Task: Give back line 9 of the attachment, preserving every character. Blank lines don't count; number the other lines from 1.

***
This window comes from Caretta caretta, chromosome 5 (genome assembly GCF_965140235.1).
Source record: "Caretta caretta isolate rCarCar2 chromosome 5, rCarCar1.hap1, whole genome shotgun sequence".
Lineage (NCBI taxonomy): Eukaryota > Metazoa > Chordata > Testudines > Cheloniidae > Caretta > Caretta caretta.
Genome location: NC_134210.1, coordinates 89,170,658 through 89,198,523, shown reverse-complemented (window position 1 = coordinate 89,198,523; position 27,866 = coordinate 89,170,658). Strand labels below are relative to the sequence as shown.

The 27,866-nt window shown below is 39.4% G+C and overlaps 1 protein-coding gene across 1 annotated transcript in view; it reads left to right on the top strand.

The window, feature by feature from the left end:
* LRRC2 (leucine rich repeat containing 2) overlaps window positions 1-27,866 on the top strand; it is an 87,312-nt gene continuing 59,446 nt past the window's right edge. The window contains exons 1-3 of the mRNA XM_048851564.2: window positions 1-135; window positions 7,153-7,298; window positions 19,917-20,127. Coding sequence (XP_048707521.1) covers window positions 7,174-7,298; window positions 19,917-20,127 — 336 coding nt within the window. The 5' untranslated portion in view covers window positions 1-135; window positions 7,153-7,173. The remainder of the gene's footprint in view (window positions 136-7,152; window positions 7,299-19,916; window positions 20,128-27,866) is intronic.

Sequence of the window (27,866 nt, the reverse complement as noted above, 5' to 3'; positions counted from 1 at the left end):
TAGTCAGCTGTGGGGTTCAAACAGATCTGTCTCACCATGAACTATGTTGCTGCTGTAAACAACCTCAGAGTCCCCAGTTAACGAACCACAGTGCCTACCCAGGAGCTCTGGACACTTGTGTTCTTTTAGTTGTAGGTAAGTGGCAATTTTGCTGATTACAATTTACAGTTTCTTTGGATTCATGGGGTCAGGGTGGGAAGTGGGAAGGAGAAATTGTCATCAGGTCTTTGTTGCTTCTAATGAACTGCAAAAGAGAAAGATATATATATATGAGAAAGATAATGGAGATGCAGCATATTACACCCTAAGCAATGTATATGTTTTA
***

TAGTCAGCTGTGGGGTTCAAACAGATCTGTCTCACCATGAACTATGTTGCTGCTGTAAACAACCTCAGAGTCCCCAGTTAACGAACCACAGTGCCTACCCAGGAGCTCTGGACACTTGTGTTCTTTTAGTTGTAGGTAAGTGGCAATTTTGCTGATTACAATTTACAGTTTCTTTGGATTCATGGGGTCAGGGTGGGAAGTGGGAAGGAGAAATTGTCATCAGGTCTTTGTTGCTTCTAATGAACTGCAAAAGAGAAAGATATATATATATGAGAAAGATAATGGAGATGCAGCATATTACACCCTAAGCAATGTATATGTTTTA